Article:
White Mountain National Forest Closes Popular Hiking and Day-Use Areas

Well, it was too good to last. Our local hiking areas are now shut down for use. We were at Lincoln Woods last week and didn’t encounter too many people on the trail or in the parking lot. That location you quite often can’t even get into the parking lot during the summer. During the week it didn’t seem bad. I know on the weekends we were seeing a lot of people driving up from Massachusetts and southern New Hampshire to get out.

My personal opinion is that I don’t like this move. When we went to Lincoln Woods we drove across the Kancamagus Highway and I didn’t see any of the locations listed with a lot of cars in them. We still only have 30 confirmed cases in this county and no deaths. While it’s great to keep people from other parts of the state and Massachusetts from possibly bringing Corona Virus up here, it’s not fair to the people who live up here who can use these trails as a way to get some much-needed exercise. I feel almost like we’re in some social experiment of how much they can deny us until people start going insane. I know that’s not the truth; I know Corona Virus is quite real. I’ve long maintained, though, that we can’t just continue to live in isolation until (if and/or when) a vaccine is discovered. Yet we are being forced to be prisoners in our own homes, with no idea if we’ve had the virus or not because no one is able to get a sufficient number of tests for people.

We’ve been able to get out up until now and not had a problem with any of these areas overloaded with people. I will obey the law, but I don’t have to agree with it. This is where I am a bit of a Libertarian. I do think all of this is quite a bit of overreach. If people want to choose to go on these trails and possibly expose themselves to other people, that’s their business. I don’t believe in forcing other people to go to work and expose themselves, but I can make my own decisions about what’s best for me, thank you very much.

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  1. A little historical perspective.

    In January of 1918, during the last year of World War I, a virulent strain of influenza first emerged in a U.S. Army installation (Ft. Riley, KS), where American soldiers were training and otherwise getting ready to be shipped out to France, where they were badly needed to bolster the Allied forces battling the Imperial German forces in the northern region of that embattled country. Although the Army and civilian doctors who treated the first sick doughboys didn’t know it yet, this was the first emergence of what history calls “the Spanish Flu.”

    A few cases became hundreds, then thousands, then millions. A local outbreak of the flu, spread by unwitting and hapless GIs, civilians they had contact with, and so on and so on, soon became an epidemic. And because the flu went where our soldiers went – to Europe, on crowded troopships, it, too, ended up “over there.” And sure enough, right in the tail end of what up to that time was the bloodiest war in history, a deadly pandemic began. (Luckily for the Allies, the worst of it occurred after the Armistice, otherwise, history might have been…different.)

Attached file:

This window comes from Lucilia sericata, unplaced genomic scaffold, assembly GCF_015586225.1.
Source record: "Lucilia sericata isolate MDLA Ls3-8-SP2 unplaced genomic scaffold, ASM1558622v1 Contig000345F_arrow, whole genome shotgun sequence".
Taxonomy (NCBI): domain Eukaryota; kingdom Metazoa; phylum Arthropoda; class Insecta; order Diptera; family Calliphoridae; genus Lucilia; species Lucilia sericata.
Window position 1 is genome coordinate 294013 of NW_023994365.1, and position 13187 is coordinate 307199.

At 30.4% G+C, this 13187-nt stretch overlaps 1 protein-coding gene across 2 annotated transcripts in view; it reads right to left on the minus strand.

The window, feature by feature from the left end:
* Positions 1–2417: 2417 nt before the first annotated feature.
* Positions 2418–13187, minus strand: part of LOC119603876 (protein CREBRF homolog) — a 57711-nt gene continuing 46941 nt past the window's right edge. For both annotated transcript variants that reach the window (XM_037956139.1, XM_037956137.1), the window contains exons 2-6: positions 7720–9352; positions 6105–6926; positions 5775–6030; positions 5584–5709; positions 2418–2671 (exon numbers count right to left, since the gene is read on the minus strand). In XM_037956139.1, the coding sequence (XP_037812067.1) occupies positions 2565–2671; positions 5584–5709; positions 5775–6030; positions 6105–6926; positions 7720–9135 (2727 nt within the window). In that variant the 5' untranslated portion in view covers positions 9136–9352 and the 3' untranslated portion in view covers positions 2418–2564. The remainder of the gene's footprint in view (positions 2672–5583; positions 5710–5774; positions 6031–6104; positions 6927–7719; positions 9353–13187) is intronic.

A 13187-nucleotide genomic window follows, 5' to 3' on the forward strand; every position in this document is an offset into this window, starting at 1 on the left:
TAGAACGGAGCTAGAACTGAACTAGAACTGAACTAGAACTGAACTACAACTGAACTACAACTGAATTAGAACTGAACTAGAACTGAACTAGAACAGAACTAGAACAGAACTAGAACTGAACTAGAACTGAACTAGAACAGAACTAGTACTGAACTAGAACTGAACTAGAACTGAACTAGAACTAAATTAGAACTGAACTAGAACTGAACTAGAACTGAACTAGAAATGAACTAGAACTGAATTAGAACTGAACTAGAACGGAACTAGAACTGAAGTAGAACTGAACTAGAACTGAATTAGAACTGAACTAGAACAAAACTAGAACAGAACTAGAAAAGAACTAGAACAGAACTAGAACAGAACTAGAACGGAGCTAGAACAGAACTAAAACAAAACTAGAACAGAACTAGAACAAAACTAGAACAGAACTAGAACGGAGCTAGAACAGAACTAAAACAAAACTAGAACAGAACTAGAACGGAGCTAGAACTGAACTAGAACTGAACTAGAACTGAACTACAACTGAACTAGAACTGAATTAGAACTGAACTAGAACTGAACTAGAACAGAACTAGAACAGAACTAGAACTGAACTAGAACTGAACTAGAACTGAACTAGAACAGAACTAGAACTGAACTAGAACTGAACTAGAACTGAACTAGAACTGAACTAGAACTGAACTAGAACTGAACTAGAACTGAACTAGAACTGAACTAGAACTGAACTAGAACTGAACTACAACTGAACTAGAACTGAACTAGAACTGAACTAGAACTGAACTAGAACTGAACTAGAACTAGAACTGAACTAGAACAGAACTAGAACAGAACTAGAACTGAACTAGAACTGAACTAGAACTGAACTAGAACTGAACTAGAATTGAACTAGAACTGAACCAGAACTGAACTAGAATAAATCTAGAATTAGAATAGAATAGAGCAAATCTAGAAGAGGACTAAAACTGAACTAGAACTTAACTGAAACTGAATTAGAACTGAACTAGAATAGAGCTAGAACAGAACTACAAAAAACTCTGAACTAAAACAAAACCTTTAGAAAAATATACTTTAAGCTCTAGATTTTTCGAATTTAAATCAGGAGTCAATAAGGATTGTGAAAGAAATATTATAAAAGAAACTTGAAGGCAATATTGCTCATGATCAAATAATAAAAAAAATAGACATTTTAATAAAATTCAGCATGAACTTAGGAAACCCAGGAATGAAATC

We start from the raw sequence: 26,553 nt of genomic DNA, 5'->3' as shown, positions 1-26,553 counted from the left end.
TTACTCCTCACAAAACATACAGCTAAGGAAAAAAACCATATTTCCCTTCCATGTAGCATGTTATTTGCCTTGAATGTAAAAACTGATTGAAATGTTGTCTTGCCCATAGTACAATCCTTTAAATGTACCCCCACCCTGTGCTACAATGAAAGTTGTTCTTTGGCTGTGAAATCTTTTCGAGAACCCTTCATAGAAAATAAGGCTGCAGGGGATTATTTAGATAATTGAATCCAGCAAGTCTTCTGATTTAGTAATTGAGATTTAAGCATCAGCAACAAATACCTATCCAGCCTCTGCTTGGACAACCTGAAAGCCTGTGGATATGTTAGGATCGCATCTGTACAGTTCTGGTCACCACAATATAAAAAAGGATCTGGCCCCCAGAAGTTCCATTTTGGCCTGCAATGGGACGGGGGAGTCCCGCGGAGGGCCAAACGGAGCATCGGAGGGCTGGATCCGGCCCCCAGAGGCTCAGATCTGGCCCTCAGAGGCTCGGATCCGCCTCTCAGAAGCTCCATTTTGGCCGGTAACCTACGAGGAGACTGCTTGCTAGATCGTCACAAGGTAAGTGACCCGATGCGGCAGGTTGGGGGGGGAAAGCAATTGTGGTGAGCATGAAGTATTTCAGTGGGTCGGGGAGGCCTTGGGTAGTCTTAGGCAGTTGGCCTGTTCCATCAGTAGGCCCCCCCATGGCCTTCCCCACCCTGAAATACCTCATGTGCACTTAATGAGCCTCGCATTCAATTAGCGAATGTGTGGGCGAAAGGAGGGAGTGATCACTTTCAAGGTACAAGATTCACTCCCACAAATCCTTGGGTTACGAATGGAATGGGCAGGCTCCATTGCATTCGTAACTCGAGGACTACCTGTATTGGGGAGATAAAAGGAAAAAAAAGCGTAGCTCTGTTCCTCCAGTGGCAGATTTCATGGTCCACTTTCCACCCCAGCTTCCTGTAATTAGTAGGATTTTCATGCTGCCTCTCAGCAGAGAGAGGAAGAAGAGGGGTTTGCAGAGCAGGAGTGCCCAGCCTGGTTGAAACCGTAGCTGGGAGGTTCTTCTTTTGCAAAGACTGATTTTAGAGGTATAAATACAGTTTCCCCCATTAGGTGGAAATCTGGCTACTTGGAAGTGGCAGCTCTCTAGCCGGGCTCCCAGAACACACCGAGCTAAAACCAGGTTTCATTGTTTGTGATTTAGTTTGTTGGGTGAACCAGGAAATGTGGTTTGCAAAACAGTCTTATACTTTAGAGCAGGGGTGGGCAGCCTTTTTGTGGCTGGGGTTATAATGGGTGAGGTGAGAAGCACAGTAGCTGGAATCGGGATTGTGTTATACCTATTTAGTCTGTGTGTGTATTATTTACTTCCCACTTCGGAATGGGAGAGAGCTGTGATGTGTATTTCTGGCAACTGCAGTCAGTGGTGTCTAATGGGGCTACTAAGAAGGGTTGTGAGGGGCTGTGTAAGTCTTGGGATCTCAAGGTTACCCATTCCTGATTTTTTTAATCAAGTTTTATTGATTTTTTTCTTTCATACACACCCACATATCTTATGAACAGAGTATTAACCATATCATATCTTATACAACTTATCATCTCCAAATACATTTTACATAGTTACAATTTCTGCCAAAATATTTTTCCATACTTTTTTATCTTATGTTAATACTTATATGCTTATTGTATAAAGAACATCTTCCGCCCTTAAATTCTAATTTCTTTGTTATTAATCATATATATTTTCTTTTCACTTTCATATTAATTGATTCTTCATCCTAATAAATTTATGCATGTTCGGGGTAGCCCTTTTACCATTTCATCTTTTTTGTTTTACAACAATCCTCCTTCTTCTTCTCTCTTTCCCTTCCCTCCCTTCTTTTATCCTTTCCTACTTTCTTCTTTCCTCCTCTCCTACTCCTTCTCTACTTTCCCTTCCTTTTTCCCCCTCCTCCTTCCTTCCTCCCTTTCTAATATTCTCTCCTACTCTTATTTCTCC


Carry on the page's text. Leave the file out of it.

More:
The “Spanish Flu” pandemic lasted from 1918 to 1920. 500 million people were infected. The death figures are staggering: the lowest figure I have seen is 17 MILLION. Other estimates say the pandemic killed 50 million. The highest number bandied about is a whopping 100 million men, women, and children.

    I bring this up because all this talk of “overreach” and “let’s get back to normal” talk…well, it was said then, too. Of course, we didn’t have the Internet, TV, or even commercial radio. But we did have newspapers, and I’m sure most public libraries have archives (either digital or microfilm) where people can read what was said then.

    In the ’18 pandemic, the U.S. also had social distancing, though it was not called that. And for a while (during the first wave) people went along with it, although there were holdouts then, too. (Luckily, Fox News wasn’t around, or else they’d have accused Woodrow Wilson of creating the flu, or blamed Spain for it.)

    But then, just as now, people got tired of being self-quarantined. So after the “first wave” of the virus peaked and the curve flattened (just in time for the end of the war), restrictions were eased so people could celebrate the end of the shooting war.

    Unfortunately, that’s when the second wave of the flu hit, and because so many people complained about being cooped up in their homes and not being able to go out and have fun, everyone and his/her cousin were out and about, huzzahing the end of the War to End all Wars and getting infected by the virus. And…of course, hospitals were soon crowded with the sick and…of course…the dying.

    Incidentally, the Spanish flu was caused by H1N1, the same as the 2009 swine flu pandemic.

    In all, there were THREE waves of the flu between 1918 and 1920. In the United States alone, 500,000 people died.

    We’re still in Wave One in this pandemic.

    Food for thought.

    • And unfortunately, there is no way to stop this virus, the same way they could not stop it then. Even if there eventually is a vaccine (and I have my doubts) it’s a year or more away. People in this country cannot afford to be out of a job for that long. Businesses cannot survive that long. If you’re in a situation where you can see staying home closed off from the world for that long, you are truly in a place of privilege. I believe it’s not going to happen and we are facing a new normal where this will pop up every year like the flu and take people just like the flu does. I say this as someone who has a son who is on the list of the vulnerable, but sitting in the house waiting to die is no way to “live”.

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